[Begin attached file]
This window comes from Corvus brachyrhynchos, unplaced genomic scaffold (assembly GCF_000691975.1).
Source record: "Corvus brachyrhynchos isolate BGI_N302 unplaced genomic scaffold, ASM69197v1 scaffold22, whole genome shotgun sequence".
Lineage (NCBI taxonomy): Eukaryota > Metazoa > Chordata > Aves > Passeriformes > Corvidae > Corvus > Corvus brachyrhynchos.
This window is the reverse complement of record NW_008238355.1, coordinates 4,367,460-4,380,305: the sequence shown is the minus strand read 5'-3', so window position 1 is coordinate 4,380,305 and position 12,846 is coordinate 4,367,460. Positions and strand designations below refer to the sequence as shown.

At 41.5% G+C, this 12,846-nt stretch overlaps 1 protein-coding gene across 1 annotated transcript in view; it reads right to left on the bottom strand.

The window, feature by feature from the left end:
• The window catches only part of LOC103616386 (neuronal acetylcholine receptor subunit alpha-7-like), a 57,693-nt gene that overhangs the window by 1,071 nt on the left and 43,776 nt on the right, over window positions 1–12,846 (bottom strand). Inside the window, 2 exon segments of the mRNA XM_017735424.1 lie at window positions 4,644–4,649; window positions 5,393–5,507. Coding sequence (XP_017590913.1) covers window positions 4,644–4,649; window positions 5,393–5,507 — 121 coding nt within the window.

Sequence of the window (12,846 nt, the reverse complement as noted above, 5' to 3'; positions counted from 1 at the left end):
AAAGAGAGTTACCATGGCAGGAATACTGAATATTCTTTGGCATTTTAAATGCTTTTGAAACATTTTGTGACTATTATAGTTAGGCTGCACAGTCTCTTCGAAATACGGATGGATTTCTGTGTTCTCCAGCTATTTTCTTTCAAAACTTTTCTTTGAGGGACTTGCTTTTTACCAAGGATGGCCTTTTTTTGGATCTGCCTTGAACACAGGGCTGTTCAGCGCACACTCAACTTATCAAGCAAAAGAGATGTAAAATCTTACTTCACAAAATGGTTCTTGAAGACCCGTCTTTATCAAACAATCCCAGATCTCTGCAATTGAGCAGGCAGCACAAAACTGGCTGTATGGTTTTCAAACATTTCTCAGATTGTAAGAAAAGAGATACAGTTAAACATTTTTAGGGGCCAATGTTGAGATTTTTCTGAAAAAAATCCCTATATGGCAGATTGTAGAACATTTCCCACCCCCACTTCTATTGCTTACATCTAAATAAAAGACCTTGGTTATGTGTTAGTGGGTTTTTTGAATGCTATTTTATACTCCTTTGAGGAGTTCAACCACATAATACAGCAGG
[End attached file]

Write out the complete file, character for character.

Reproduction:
This window comes from Corvus brachyrhynchos, unplaced genomic scaffold (assembly GCF_000691975.1).
Source record: "Corvus brachyrhynchos isolate BGI_N302 unplaced genomic scaffold, ASM69197v1 scaffold22, whole genome shotgun sequence".
Lineage (NCBI taxonomy): Eukaryota > Metazoa > Chordata > Aves > Passeriformes > Corvidae > Corvus > Corvus brachyrhynchos.
This window is the reverse complement of record NW_008238355.1, coordinates 4,367,460-4,380,305: the sequence shown is the minus strand read 5'-3', so window position 1 is coordinate 4,380,305 and position 12,846 is coordinate 4,367,460. Positions and strand designations below refer to the sequence as shown.

At 41.5% G+C, this 12,846-nt stretch overlaps 1 protein-coding gene across 1 annotated transcript in view; it reads right to left on the bottom strand.

The window, feature by feature from the left end:
• The window catches only part of LOC103616386 (neuronal acetylcholine receptor subunit alpha-7-like), a 57,693-nt gene that overhangs the window by 1,071 nt on the left and 43,776 nt on the right, over window positions 1–12,846 (bottom strand). Inside the window, 2 exon segments of the mRNA XM_017735424.1 lie at window positions 4,644–4,649; window positions 5,393–5,507. Coding sequence (XP_017590913.1) covers window positions 4,644–4,649; window positions 5,393–5,507 — 121 coding nt within the window.

Sequence of the window (12,846 nt, the reverse complement as noted above, 5' to 3'; positions counted from 1 at the left end):
AAAGAGAGTTACCATGGCAGGAATACTGAATATTCTTTGGCATTTTAAATGCTTTTGAAACATTTTGTGACTATTATAGTTAGGCTGCACAGTCTCTTCGAAATACGGATGGATTTCTGTGTTCTCCAGCTATTTTCTTTCAAAACTTTTCTTTGAGGGACTTGCTTTTTACCAAGGATGGCCTTTTTTTGGATCTGCCTTGAACACAGGGCTGTTCAGCGCACACTCAACTTATCAAGCAAAAGAGATGTAAAATCTTACTTCACAAAATGGTTCTTGAAGACCCGTCTTTATCAAACAATCCCAGATCTCTGCAATTGAGCAGGCAGCACAAAACTGGCTGTATGGTTTTCAAACATTTCTCAGATTGTAAGAAAAGAGATACAGTTAAACATTTTTAGGGGCCAATGTTGAGATTTTTCTGAAAAAAATCCCTATATGGCAGATTGTAGAACATTTCCCACCCCCACTTCTATTGCTTACATCTAAATAAAAGACCTTGGTTATGTGTTAGTGGGTTTTTTGAATGCTATTTTATACTCCTTTGAGGAGTTCAACCACATAATACAGCAGG